I am a wound care provider and every day I see new patients suffering from, “I have a hole in my leg and it just won’t heal.” Chronic (nonhealing) leg wounds are a major source of patient morbidity. Two million patients present annually in the United States with a chronic leg wound. The two most common reasons for the nonhealing of a leg wound are chronic leg swelling (edema) and repetitive trauma to the wound (diabetic foot wounds).
Treatment of a chronic leg wound in the setting of leg edema consists of: encouraging the patient to walk; elevation of the leg when sitting; primary wound dressings that maintain a moist wound care environment by wicking wound drainage away from the wound; and secondary wound dressings consisting of multilayer compression bandages that compress the swollen leg.
Chronic foot wounds occur in diabetics due to diabetic neuropathy that prevents the patient from sensing pain from the wound located on the plantar aspect of the foot, allowing them to repetitively traumatize the wound when walking. Treatment of a chronic diabetic foot wound consists of, in addition to primary wound dressings, an offloading device such as a total contact cast or offloading boot to limit plantar pressure and thus limit trauma to the wound with walking.
Even with proper treatment, healing a chronic leg wound is a prolonged process often taking 3 to 6 months or longer, require a 25 to 50 visits to a wound care provider for dressing changes.
The dilemma of the wound care provider is determining which of the many primary/secondary dressings or offloading devices are the best for the patient and the patient’s wound and when next to schedule the patient for dressing change. A recent study looking at primary wound dressings found that 45% of primary dressing changes were performed without failure of the primary dressing (UNNECESSARY DRESSING CHANGE) and 26% of primary dressings remained in place on the patient in the home despite already have failed (primary dressing saturated) and were no longer providing therapeutic wound moisture balance (FAILED DRESSING).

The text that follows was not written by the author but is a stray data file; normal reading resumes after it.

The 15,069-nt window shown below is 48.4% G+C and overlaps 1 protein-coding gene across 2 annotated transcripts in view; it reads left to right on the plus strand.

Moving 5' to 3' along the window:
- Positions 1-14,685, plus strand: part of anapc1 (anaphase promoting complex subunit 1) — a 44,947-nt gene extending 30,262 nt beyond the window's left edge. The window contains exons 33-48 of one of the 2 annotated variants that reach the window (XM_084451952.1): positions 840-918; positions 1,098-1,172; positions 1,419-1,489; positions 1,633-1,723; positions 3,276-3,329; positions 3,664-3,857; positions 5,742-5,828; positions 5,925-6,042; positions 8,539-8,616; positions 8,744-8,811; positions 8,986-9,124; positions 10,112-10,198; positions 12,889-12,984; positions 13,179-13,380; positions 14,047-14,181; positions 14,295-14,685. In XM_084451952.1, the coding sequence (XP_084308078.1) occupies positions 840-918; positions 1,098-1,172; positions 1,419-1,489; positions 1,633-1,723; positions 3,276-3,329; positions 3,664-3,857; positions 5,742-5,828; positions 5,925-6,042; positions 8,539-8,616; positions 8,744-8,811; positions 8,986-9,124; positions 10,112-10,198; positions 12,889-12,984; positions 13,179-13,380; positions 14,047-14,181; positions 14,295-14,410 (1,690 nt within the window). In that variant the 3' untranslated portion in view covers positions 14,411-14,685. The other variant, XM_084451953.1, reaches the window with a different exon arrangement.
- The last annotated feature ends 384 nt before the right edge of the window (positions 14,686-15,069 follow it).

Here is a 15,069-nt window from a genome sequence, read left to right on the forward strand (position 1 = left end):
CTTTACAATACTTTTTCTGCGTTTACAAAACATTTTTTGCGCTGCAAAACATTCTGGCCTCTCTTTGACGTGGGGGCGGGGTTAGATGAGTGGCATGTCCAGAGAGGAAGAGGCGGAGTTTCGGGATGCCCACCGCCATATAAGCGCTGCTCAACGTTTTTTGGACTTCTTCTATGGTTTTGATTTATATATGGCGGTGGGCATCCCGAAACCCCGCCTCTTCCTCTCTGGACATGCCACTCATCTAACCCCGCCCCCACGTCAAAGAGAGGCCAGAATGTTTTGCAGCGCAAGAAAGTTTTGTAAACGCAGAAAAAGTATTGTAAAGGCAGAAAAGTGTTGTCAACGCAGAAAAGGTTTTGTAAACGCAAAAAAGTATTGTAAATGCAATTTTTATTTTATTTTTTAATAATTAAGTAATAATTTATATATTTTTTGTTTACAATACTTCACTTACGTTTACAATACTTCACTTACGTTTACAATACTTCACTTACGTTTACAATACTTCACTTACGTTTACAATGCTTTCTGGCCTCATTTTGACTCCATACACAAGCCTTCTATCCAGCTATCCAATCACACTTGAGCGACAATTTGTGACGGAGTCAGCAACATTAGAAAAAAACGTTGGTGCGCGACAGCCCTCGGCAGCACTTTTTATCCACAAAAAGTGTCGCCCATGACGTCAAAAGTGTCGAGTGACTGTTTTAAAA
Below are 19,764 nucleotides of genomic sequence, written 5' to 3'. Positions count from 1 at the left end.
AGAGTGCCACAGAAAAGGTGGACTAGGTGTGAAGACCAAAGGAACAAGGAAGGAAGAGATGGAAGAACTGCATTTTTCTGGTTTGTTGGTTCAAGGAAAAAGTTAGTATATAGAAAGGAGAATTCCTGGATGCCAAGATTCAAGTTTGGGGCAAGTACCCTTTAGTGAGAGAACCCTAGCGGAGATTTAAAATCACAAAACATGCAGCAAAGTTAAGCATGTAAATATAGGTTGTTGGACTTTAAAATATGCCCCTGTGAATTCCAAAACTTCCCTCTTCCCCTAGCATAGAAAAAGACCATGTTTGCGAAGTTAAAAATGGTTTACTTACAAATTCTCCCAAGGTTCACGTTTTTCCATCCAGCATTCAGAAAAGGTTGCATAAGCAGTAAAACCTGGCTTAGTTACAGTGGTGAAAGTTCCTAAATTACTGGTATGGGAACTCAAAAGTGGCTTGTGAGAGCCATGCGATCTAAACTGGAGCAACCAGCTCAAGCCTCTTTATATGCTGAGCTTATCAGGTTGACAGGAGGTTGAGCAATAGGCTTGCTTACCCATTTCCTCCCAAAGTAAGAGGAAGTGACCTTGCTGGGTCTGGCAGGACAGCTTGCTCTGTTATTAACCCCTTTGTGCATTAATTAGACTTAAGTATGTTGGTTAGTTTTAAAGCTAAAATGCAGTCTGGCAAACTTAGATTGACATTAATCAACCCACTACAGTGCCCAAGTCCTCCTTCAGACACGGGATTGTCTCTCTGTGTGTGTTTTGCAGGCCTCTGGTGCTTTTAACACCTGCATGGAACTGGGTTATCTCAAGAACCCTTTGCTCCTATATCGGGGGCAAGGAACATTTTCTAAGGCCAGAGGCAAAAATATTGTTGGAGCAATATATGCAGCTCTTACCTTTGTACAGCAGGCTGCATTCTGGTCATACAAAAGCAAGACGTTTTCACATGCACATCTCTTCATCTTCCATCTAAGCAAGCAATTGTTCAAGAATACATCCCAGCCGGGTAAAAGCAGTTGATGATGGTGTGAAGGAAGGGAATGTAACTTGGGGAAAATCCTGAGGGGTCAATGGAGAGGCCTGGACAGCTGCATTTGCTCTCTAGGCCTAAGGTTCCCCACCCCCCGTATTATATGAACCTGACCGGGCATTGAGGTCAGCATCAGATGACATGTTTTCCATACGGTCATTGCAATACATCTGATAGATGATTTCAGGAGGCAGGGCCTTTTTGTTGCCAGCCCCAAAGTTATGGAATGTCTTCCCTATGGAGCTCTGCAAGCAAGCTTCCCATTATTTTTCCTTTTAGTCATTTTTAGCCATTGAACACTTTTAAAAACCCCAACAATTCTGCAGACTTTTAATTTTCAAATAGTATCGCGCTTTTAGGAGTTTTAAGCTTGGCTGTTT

In addition to primary dressings, chronic leg wounds in the setting of leg edema require adequate compression of the leg with a secondary dressing of a multilayer compression bandage. The compression bandages can fail while in place on the patient in the home and slip down the leg (especially when the leg swelling decreases). Another key to reducing leg edema and speed wound healing is to encourage patients to walk and elevate when sitting. However, during the time between wound care appointments, objective data regarding patient compliance with walking and leg elevation and the status of the wound dressings or offloading device is not available.
SuraMedical has built a low profile wearable - Endema - placed by the wound care provider on the posterior calf between the layers of the compression bandage at the time of dressing changes. Endema will record the number of hours of patient walking and leg elevation in the home and a report will be generated for review at the time of dressing appointments. More importantly, Endema will detect with disposable moisture sensors placed on the outer aspect of the primary dressings if the primary dressing becomes soaked and detect using a pressure sensor within the device on the posterior calf if the compression bandage becomes loose (or the patient is not wearing the offloading boot when walking). Endema will alert twice a day via bluetooth to the patient's smartphone (or smartphone provided to the patient) and alerts will be communicated to a monitoring center that will coordinate dressing changes within 24 hours if an alert is detected.
No longer will patients have FAILED dressings remaining in place in the home. No longer will patients undergo UNNECESSARY dressing changes when the wound dressings are still therapeutic.
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